But without medical or empirical evidence to support his theory that his nosebleeds are the result of living close to the exclusion zone (and it should be noted that Oishinbo‘s writer, too, was reportedly told by a medical professional prior to penning the controversial story that it was unlikely that his nosebleed and visit to Fukushima were connected), it is the opinion of this writer – as someone who has many friends living in Fukushima today and who himself resided in the prefecture both before and after the events of March 11, 2011 – that Mr Idogawa’s photos of blood-stained tissues and the matter-of-fact statements such as “people should not live in Fukushima today” printed in the comic do far more damage than any amount of radiation seeping out of Daiichi ever could. I have no doubt that Mr Idogawa’s nosebleeds are quite real, and as many Japanese netizens have commented agree that they are a cause for concern and should be fully investigated, but ignoring the numerous other possible causes – high blood pressure, allergies, perhaps even the stress of having been the mayor of a city affected by one of the largest nuclear disasters in decades – and pinning the blame squarely on Daiichi in spite of mounting evidence to the contrary is not the best way to make one’s case, let alone ensure the welfare of those whom the information most directly affects.
▼ Without nuclear energy, Japan is currently relying heavily on fossil fuels
The Fukushima disaster has taught us a lot about the dangers of nuclear power, and it is vital that we learn from the mistakes that were made. But right now, as all but one of Japan’s nuclear power stations stand idle and the country relies on electricity generated by burning fossil fuels (despite the fact that air pollution is responsible for the deaths of hundreds of thousands of people each year), its third-largest prefecture suffers quietly as the rest of the country gives it a wide berth and regularly shuns its produce out of fear of contamination. We should be thankful that men like Katsutaka Idogawa and Tetsu Kariya are among us, unafraid to challenge authority and demanding answers, and we should remain both vigilant and critical of the information that the government provides about the situation at Fukushima Daiichi, but suggesting that a single visit to Fukushima – or that living in the same town in which some rubble taken from the northeast is situated – is enough to cause blood to spurt from one’s nose is in my opinion far more detrimental to the health of Fukushima Prefecture’s residents than anything else during these critical years.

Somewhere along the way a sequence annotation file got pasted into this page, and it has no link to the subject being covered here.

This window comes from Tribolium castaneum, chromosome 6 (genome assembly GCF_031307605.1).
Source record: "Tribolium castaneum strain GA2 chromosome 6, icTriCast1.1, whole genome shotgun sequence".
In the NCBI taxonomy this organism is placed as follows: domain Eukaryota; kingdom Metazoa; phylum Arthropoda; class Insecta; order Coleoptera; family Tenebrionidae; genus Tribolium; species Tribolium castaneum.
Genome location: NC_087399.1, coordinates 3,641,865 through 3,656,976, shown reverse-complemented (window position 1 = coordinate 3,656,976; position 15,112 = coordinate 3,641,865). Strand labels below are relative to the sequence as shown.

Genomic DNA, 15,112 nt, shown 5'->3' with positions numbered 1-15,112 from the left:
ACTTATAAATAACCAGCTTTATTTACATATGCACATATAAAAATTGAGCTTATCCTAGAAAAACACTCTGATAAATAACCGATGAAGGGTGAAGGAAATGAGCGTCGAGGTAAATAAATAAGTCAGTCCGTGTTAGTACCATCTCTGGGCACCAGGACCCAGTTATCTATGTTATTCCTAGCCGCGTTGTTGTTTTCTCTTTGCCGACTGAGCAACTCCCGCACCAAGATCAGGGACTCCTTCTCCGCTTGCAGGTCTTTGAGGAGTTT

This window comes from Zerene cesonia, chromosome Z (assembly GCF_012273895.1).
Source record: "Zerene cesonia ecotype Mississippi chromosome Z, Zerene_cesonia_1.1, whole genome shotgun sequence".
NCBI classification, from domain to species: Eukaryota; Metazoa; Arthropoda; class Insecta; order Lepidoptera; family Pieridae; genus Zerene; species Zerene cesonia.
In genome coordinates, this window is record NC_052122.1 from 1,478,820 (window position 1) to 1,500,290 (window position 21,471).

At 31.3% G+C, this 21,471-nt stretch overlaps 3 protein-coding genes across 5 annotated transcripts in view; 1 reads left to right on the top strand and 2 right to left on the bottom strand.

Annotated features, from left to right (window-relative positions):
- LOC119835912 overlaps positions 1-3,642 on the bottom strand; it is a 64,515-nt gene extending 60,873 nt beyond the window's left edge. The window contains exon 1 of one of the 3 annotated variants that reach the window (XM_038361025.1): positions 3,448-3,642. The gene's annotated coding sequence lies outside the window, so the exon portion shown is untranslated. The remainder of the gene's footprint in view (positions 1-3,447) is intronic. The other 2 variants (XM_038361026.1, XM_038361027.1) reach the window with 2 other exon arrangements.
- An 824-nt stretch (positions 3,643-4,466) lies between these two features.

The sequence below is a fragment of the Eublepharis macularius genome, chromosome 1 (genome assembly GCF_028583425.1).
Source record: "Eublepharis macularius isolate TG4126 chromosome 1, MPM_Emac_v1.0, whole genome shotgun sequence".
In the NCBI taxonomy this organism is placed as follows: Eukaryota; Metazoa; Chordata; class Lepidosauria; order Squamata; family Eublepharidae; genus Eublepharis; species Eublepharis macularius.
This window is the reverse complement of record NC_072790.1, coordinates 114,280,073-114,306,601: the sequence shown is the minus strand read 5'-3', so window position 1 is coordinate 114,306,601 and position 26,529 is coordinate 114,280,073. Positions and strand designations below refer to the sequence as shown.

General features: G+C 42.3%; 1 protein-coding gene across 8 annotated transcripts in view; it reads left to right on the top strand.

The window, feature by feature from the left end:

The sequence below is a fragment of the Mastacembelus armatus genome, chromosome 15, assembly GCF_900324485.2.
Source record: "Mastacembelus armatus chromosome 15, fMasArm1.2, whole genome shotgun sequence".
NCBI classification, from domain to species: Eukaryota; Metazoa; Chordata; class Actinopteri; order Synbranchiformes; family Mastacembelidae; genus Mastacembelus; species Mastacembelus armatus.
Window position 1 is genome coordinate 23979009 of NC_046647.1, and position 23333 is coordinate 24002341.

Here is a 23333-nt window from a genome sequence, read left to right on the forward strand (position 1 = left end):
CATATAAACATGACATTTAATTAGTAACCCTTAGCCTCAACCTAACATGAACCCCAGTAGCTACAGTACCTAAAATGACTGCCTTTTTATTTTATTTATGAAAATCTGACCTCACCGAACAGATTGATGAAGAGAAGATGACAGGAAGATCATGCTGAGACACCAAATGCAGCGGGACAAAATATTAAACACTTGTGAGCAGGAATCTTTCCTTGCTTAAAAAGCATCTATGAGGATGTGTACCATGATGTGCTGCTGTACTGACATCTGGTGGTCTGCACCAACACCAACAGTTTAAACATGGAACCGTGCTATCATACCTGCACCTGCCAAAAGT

Publisher Shogakukan has stated that it will continue to feature Tetsu Kariya’s comic in its weekly manga magazine, which is due to go on sale on May 19, and that a special feature presenting a number of counter-arguments to the claims made in the story so far will run alongside the next installment of Oishinbo.
Somehow we have a feeling this may be one of the best-selling issues of Big Comic Spirits to date…
Additional sources: The Mainichi, The Asahi Shimbun, Japan Daily Press, Huffington Post Japan, Fukushima Prefectural Government Homepage, Virates, Kotaku US Facebook
Feature and manga image: Kininaru Uwasa, Oisinbo cover